They had invested so much in their fantasy that President Donald Trump was a treasonous agent of Russian boss Vladimir Putin. But when special counsel Robert Mueller’s report came out, and there was no collusion, no crime charged, their fantasy collapsed.
And so, after a brief spasm of despair, the left pivoted to their default position: race.
Race. Race. Race. Race. Race.
With Americans working and with money in their pockets again, with the 2020 election approaching, Democrats are reaching for the race card the way a sick man reaches for the waters of Lourdes. Desperately. Their allies in media followed suit, with Trump called everything from a white supremacist, to a Nazi, and on and on.
Meanwhile, the New York Times embarks on an ambitious new series, the 1619 Project — marking the 400th anniversary of the first slave ships to our shores.
The newspaper said it hopes “to reframe the country’s history, understanding 1619 as our true founding, and placing the consequences of slavery and the contributions of black Americans at the very center of the story we tell ourselves about who we are.”
NYT editor Dean Baquet, a former colleague of mine at the Chicago Tribune, a thoughtful man now with his newsroom in turmoil, expressed the pivot in a different way.
In terms of Mueller.
In a transcript of a newsroom meeting with his liberal staff that made its way to Slate, Baquet said this:
“The day Bob Mueller walked off that witness stand, two things happened,” Baquet said. “Our readers who want Donald Trump to go away suddenly thought, ‘Holy s—, Bob Mueller is not going to do it.’ And Donald Trump got a little emboldened politically, I think. Because, you know, for obvious reasons. And I think that the story changed. A lot of the stuff we’re talking about started to emerge like six or seven weeks ago. We’re a little tiny bit flat-footed. I mean, that’s what happens when a story looks a certain way for two years. Right?”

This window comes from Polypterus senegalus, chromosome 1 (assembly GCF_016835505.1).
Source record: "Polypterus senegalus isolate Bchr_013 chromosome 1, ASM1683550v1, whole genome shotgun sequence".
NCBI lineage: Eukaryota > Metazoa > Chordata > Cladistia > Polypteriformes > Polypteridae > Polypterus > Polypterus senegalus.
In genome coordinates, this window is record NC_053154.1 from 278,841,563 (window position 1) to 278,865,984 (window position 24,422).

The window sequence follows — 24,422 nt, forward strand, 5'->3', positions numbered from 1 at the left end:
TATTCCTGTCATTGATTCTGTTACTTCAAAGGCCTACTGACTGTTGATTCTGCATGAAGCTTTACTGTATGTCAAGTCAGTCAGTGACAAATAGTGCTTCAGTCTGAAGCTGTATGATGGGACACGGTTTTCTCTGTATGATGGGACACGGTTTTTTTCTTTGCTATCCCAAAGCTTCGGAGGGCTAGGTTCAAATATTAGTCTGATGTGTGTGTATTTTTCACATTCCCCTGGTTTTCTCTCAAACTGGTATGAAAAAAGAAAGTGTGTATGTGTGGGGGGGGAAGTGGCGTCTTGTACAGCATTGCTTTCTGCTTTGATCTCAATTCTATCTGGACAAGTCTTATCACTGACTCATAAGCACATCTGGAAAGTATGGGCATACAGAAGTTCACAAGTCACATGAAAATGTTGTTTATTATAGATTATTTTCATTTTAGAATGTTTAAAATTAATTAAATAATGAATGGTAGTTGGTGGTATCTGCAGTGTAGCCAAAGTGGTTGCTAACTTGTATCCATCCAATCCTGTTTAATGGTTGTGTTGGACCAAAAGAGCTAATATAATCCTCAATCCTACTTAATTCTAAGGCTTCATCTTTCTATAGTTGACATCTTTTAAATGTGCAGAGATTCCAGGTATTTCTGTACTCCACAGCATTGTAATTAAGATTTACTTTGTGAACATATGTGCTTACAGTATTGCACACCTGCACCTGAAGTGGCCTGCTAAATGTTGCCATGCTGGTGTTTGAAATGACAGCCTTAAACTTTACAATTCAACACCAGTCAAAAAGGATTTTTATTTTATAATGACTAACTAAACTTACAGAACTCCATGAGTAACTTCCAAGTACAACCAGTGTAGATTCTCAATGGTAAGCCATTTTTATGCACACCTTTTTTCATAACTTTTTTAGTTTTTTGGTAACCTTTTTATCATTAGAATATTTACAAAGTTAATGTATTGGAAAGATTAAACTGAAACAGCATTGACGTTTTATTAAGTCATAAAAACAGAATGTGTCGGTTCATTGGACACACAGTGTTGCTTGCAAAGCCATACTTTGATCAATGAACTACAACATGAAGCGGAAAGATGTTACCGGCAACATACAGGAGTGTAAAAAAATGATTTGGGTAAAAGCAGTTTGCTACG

So the Times pivoted.
The story of slavery in America is compelling and worthy of such attention. But reducing the whole of America to the sin of slavery and racism that America has tried so hard to reject — by shedding blood in the Civil War, by passing the Civil Rights Act, by twice electing Barack Obama to the White House — is absurd. But revealing.
They are awful people who don’t care what damage they do, so long as they regain power — or at least manage to feel superior to their countrymen.